In this section, we focus on the agent’s problem. Since the agent’s objective function relies on the consumption process , that is, it relies on the history of the whole output, so it is non-Markov (the specific proof see [6]). Thus, the agent optimization problem cannot be solved by the standard dynamic programming principle. We will employ the stochastic maximum principle of the solution to the weak situation of the agent problem. The main idea is to apply random variational methods; the relative papers [8, 20, 26] used the similar approach.

Define the agent’s continuation value (promised utility) as the expected discounted utility for remaining in the contract from date forwardwhere is the output history. We use to relate the expectation operator under the measure (because the agent’s objective function depends on the consumption process , which is non-Markovian since it depends on the whole output path ; hence the optimization problem (9) cannot be analyzed with standard methods. So we use a martingale approach. Given a contract , the agent controls the distribution of salary through his choice of effort. For the specific technical treatment see Appendix A). The agent’s objective function can be recast as where represents the salary paid by the principal based on output history.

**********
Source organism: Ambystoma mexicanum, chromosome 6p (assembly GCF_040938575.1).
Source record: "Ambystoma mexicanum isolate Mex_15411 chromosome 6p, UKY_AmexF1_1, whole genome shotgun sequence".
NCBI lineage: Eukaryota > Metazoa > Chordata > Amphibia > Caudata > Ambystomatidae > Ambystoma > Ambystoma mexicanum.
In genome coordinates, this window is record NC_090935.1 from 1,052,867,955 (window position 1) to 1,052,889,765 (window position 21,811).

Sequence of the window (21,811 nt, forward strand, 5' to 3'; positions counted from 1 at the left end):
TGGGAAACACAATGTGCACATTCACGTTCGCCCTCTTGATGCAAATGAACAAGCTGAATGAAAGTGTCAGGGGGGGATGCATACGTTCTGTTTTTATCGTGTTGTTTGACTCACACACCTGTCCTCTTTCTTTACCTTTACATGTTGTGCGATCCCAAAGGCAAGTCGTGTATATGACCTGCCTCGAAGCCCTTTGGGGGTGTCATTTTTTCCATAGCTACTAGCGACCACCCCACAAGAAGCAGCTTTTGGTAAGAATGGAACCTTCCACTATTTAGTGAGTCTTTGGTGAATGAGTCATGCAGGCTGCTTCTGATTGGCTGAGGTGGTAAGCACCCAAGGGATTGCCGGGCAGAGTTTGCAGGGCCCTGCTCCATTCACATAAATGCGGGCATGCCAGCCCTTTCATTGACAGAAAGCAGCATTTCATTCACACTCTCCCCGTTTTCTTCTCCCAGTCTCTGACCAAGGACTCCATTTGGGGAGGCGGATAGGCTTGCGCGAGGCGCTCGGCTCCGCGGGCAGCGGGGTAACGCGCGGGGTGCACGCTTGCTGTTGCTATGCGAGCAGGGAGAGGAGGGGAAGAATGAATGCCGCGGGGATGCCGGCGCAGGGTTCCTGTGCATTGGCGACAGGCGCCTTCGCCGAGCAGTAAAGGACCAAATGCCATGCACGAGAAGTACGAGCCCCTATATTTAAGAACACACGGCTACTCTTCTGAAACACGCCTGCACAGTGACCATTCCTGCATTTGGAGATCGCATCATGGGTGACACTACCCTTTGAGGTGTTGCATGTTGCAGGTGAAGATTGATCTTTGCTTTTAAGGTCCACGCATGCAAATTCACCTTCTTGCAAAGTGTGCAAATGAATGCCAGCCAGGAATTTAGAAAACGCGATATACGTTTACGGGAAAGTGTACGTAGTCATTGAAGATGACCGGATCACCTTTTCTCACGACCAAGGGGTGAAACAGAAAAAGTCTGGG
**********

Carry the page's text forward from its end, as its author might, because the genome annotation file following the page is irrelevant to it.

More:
After the change of measure, the time-inconsistent agent’s problem only has one control. We apply a stochastic maximum principle to characterize the agent’s optimality condition, and we also use the dynamic programming equation derive a stochastic maximum principle with general time-inconsistent.

The agent’s problem is to find an admissible control to maximize the expected reward . In other words, the agent needs to solve the problem

Given , for all , subject to

next we define the optimal effort for the time-inconsistent agent. Let and be a measurable set whose Lebesgue measure is . Let be an arbitrary effort choice. We define the following:with , and it is clear that . We refer as a needle variation of the effort choice . Then, we have following definition.

Definition 1. An effort choice is an optimal effort choice for the time-inconsistent agent, for , if The optimal density process is a solution of the stochastic differential equation.

Through the above technical processing, we convert the time-inconsistent strategy into time consistency optimal strategy of the agent.

Next, we analyze the conditions for the implementation of incentive contract. According to the previous analysis, the agent will control the distribution of salary by choosing his effort. The idea of using the distribution of salary as control to solve principal-agent problem goes back to [27] is and expanded by [5, 20]. The learning process of the principal complicates our problem, as the past effort affects not only current salary but also future expectations of the agent and the principal. Therefore, we have to deal with a principal-agent problem with time inconsistency and learning process. In Appendix B, we show how this difficulty can be handled through an extension of the proof by [8, 20]. And the conclusion presents the following.